I arrived conspicuously, in the middle of a Havana evening, after making my family wait for over twelve hours. I had not been, it seems, too eager to see the world so I about-faced and took a nap. Perhaps it was my mother who silently urged me to stay put for a while longer because she sensed that once I was out, I wouldn’t want to be smothered, steered, silenced or shepherded. In brief, I wouldn’t fancy being controlled, classified, criticised or chastised.
From the moment I was born, I was too eclectic and loud. I was too boisterous and unladylike. I was sweet, I guess, but I managed to hide it behind my awkwardness, lack of guile and inquisitiveness. I was, as they say, a pain in the neck, always asking the whys and wherefores and seldom being content with the answers I was given. I was told to pipe down often. My peculiarities were seen as dangerous eccentricities, not fit for being displayed. My ideas were ridiculed and denied. I never quite managed to fit in anywhere, and my parents loaded me with the responsibility of their happiness, and I doubt I succeeded in giving them what they longed for.
It is only recently that I discovered the word that describes the way I feel: Monachopsis, the subtle but persistent feeling of not belonging, of being maladapted to your surroundings. I feel oddly detached from my surroundings. What ‘everyone’ seems to enjoy does not entertain me, though I try to fit in and participate. I would much rather be reading a book and sipping tea than having blaring music deafening me. I am at once expected to lead and considered a nag for doing so. People tend to recoil when I speak my mind. I’m too different to feel close to and too similar to discard as a total rarity. I am an owl in a chicken coop. Or a green dog among a herd of cows. I tried to be a wallflower and almost made it, but a blood red poppy doesn’t really register as drab, however humble it may think itself to be.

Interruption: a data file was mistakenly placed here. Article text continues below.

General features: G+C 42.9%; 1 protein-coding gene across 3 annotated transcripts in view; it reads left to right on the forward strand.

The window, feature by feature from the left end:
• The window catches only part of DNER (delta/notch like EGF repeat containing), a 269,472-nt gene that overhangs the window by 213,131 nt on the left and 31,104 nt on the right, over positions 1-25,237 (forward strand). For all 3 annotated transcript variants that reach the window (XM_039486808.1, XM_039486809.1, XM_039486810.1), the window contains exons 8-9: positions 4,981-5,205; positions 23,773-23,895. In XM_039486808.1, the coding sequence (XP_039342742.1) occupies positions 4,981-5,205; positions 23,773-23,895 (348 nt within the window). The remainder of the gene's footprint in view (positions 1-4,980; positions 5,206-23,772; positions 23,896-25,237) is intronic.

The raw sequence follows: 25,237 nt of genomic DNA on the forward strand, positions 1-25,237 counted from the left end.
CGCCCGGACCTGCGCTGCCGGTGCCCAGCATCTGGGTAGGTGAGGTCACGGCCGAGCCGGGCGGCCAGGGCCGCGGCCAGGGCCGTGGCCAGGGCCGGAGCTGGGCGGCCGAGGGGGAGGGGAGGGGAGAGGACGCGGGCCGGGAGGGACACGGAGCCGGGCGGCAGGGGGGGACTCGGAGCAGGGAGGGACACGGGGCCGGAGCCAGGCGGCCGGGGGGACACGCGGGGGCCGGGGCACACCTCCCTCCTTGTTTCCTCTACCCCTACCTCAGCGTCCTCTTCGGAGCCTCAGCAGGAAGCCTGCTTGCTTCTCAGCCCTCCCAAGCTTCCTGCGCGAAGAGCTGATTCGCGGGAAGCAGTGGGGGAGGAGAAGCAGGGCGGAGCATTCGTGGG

Now, counting down the days to my fiftieth birthday, I feel at once happy for having made it and bewildered at the fact that I will be, as of today, two months away from half a century of living as best I could and becoming who I was intended to be in spite of all the detours , the doubts, the tears and the endless carrousel of thoughts that haunt me.
I’ll do the best I can, which is to live fearlessly as myself, to love and dare to be not who I am told I am but the woman that lies deep in the soul of me, a scintillating green wave on the ocean of the universe.